Rancho Pint - The Mexico Page
Tamara Canyon - Rancho El Venado - Jalisco, Mexico

Text and Photos ©2010 by J. Pint

Photo Gallery

Updated December, 2013

Chocolate River: this frothy stream flows into the Rio Verde.

Ilse Hable Taylor with improvised tripod.

Don Rosalio, caretaker of the cabins in Tamara Canyon appeared at our door with steaming hot, homemade tortillas

The Painting in the Pool: Jorge Monroy

John Pint - Photo by Susy Pint

El Sueño: Every time Mexican muralist Jorge Monroy sees an empty wall, he begins to dream...

Ecstasy: Ilse Hable Taylor takes a hot shower.






Return to Tamara Canyon      A Cabin in Paradise

Jorge Monroy and Ilse Hable TaylorA few years ago we discovered paradise at the bottom of 400-meter-deep Barranca de Tamara, in Los Altos, the Highlands of Jalisco. On the banks of the Río Verde, beneath towering red cliffs, we swam in delicious pools fed by cascades of hot water and we swore we would come back again and stay in one of two beautiful cabins which are available for renting.


Since it’s Paradise we are talking about, Susy and I had no problem convincing two of Jalisco’s most celebrated painters, Jorge Monroy and Ilse Hable Taylor to join us.


We headed east and then north from Guadalajara toward Tepatitlán, the “capital” of Los Altos which is so-called because the elevation is around 2000 meters above sea level. Along the way, we passed El Puente de Calderón, where Miguel Hidalgo and 100,000 Indijenas fought (and lost) a major battle for Independence from Spain. This picturesque site is now a popular picnic spot on weekends, but practically deserted on weekdays and well worth a visit. 


We exited the toll road at Acatic and drove eleven kilometers northwest along a well-signposted dirt road to Rancho el Venado (Deer Ranch). Here we produced proof that we had deposited 50% of the rental cost of one of the two cabins down at the bottom of the canyon. After paying the other half in cash, waterproof paper bracelets were placed on our wrists and we continued on our way. If you don’t plan to stay overnight, by the way, you can pay 50 pesos per person and spend all day enjoying the canyon and balneario.


Just beyond the ranch house, there’s an awesome lookout point where you can appreciate the majestic sweep of the barranca’s red walls. When you begin the drive to the bottom, you will see the money you paid at work. Two bulldozers are on duty every day, maintaining the steep road in such good condition that any sort of high vehicle can use it.


Two kilometers down this twisting but wonderfully scenic road, you come to a fenced-in deer-feeding station on your left. At certain times of the day, you can see the tiny deer which give the Rancho its name.


Soon you will reach a bridge over a stream that feeds into the Río Verde farther below. In the rainy season, however, this “stream” turns into a wild and frothing torrent so scary we had a hard time convincing a certain member of our party that it was actually safe to go on. Just beyond the bridge there’s a great mirador where you can appreciate the extent of the river’s wild rapids as well as a tall, beautiful waterfall not visible from the bridge.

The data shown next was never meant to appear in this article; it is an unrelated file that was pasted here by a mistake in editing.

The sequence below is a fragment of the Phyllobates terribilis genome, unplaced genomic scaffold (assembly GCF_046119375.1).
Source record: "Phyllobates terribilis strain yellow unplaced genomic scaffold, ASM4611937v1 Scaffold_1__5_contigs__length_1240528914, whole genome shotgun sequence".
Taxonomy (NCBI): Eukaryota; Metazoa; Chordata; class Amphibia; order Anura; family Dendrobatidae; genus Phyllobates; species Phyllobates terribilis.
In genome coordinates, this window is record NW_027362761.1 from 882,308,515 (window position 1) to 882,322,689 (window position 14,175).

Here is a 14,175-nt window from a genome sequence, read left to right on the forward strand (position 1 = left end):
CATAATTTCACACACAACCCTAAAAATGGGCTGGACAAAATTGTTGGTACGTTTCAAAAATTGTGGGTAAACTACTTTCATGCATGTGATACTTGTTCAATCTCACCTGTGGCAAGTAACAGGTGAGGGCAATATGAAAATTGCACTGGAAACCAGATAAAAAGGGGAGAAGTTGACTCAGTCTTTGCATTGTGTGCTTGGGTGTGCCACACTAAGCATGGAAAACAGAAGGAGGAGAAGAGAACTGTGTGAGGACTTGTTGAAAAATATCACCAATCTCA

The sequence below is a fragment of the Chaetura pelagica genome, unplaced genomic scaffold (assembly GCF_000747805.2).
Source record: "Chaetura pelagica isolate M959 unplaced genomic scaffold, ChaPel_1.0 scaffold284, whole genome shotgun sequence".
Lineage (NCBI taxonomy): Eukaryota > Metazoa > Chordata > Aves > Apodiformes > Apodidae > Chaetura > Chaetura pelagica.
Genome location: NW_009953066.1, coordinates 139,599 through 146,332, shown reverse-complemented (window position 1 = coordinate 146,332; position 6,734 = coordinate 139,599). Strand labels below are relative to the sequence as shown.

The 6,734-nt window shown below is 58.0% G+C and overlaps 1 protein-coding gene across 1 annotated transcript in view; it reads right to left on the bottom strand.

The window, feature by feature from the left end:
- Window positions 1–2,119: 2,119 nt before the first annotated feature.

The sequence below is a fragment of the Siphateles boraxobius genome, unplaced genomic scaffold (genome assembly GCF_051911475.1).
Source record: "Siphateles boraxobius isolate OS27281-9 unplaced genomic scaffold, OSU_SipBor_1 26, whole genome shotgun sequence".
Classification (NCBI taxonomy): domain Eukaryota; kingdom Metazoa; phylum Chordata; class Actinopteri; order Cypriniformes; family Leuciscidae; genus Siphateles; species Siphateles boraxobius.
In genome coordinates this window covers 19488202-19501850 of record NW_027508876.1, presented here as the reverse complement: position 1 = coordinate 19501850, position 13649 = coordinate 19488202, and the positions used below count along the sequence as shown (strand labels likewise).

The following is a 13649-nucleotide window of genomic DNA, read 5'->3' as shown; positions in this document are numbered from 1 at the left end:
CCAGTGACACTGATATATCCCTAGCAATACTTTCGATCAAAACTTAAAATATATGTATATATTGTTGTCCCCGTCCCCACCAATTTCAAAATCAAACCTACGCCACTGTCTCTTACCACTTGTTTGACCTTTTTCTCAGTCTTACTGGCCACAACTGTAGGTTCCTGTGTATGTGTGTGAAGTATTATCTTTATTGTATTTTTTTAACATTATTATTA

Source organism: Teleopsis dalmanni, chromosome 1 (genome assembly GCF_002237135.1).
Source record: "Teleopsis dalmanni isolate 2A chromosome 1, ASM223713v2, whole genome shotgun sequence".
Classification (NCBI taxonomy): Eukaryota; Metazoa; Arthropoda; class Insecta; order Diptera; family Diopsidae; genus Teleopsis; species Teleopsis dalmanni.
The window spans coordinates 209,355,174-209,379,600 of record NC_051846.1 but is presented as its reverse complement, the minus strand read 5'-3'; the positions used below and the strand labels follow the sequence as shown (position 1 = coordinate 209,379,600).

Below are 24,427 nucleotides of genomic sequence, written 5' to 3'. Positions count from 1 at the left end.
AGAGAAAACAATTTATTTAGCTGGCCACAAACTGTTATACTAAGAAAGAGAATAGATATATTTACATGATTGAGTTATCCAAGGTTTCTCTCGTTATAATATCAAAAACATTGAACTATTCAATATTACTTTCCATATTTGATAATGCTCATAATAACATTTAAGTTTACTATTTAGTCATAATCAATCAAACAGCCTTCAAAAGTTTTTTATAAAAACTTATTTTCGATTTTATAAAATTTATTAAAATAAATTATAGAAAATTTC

You now proceed through gently rolling hills and will notice a high metal watchtower at 5.4 kilometers from the Rancho. Visitors are allowed to climb to the top, from which the view is fantastic.


The road leads to two roomy wooden cabins, each of which has drinking and washing water, electricity, a kitchen, a fireplace and two bedrooms, each with two double beds. Note that the beds have blankets and sheets but you have to bring along your own towels and soap. The kitchen has a fridge and gas burners but very little in the way of pots, pans, dishes and such. We did, however, find a very loveable (and speedy) mouse in the kitchen, which seemed delighted that visitors had shown up.


A five-minute walk from the cabin takes you to the south bank of El Río Verde, where two swimming pools have been built beneath a network of small, natural waterfalls whose temperature is 37 degrees (98.6 F, body temperature). The water in these pools is incredibly clear and the towering red cliffs above the river and the hot streams trickling down the rocky walls are all so mesmerizing that our friends Ilse and Jorge immediately set up their easels and only when darkness fell could we lure them back to our rustic cabin. Rental of one cabin is 1500 pesos per night on weekdays, 2000 on weekends. For reservations, call 36-71-3647, 36-71-2123, 36-71-2807 (FAX: 36-71-3882) in Guadalajara.


The road is kept in very good shape, but a relatively high vehicle (like a station wagon) is recommended… and don’t be surprised if the caretakers, Rosalio and María Victoria come knocking on your cabin door with a stack of hot, homemade tortillas. You are in Los Altos de Jalisco, after all, famed for folks who are both friendly and efficient.


Click for detailed view of map - art by Jesus Moreno N.How to get there

Near Tonalá take the Tollroad-Autopista heading for Mexico City. Fifteen minutes later the road divides. Take the left fork (signposted Zapotlanejo). Again the road divides and again you take the left fork, this time for Tepatitlán. You should now be on Autopista 54D heading northeast. A half hour later take the Acatic exit. Drive straight north through Acatic, exiting the town on Calle General Andrés Figueroa. Keep a sharp eye because only 412 meters from the edge of town you will see signs for Rancho El Venado and you must turn left onto an easy-to-miss dirt road at N20 47.280 W102 54.702. Now follow the signs (or in case of doubt, the more traveled road) to Rancho El Venado (N20 48.410 W102 56.715), which is 51.2 kilometers from the eastern side of Guadalajara. Driving time from Guadalajara to the cabins: about an hour and a half.

John Pint




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